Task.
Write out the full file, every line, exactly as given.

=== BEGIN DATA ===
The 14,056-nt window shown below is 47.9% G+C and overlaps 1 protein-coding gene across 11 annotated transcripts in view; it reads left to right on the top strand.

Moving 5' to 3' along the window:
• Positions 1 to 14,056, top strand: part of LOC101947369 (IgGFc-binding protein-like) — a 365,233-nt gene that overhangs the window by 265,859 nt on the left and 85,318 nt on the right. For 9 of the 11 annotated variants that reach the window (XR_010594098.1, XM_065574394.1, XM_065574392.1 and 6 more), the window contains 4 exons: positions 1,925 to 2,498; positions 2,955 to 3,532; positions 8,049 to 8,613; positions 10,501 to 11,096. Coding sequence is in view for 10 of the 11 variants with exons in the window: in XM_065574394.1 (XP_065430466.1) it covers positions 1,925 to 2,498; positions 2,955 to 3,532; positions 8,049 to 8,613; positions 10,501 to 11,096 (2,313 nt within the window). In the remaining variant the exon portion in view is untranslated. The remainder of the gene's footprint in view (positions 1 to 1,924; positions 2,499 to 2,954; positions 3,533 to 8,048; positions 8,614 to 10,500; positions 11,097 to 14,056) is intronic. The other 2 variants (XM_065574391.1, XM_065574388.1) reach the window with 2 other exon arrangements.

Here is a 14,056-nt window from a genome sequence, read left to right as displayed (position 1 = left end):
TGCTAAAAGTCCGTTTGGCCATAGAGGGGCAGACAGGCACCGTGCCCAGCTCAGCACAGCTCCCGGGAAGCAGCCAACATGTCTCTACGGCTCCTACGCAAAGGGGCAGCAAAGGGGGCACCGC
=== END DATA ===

The 14,056-nt window shown below is 47.9% G+C and overlaps 1 protein-coding gene across 11 annotated transcripts in view; it reads left to right on the top strand.

Moving 5' to 3' along the window:
• Positions 1 to 14,056, top strand: part of LOC101947369 (IgGFc-binding protein-like) — a 365,233-nt gene that overhangs the window by 265,859 nt on the left and 85,318 nt on the right. For 9 of the 11 annotated variants that reach the window (XR_010594098.1, XM_065574394.1, XM_065574392.1 and 6 more), the window contains 4 exons: positions 1,925 to 2,498; positions 2,955 to 3,532; positions 8,049 to 8,613; positions 10,501 to 11,096. Coding sequence is in view for 10 of the 11 variants with exons in the window: in XM_065574394.1 (XP_065430466.1) it covers positions 1,925 to 2,498; positions 2,955 to 3,532; positions 8,049 to 8,613; positions 10,501 to 11,096 (2,313 nt within the window). In the remaining variant the exon portion in view is untranslated. The remainder of the gene's footprint in view (positions 1 to 1,924; positions 2,499 to 2,954; positions 3,533 to 8,048; positions 8,614 to 10,500; positions 11,097 to 14,056) is intronic. The other 2 variants (XM_065574391.1, XM_065574388.1) reach the window with 2 other exon arrangements.

Here is a 14,056-nt window from a genome sequence, read left to right as displayed (position 1 = left end):
TGCTAAAAGTCCGTTTGGCCATAGAGGGGCAGACAGGCACCGTGCCCAGCTCAGCACAGCTCCCGGGAAGCAGCCAACATGTCTCTACGGCTCCTACGCAAAGGGGCAGCAAAGGGGGCACCGC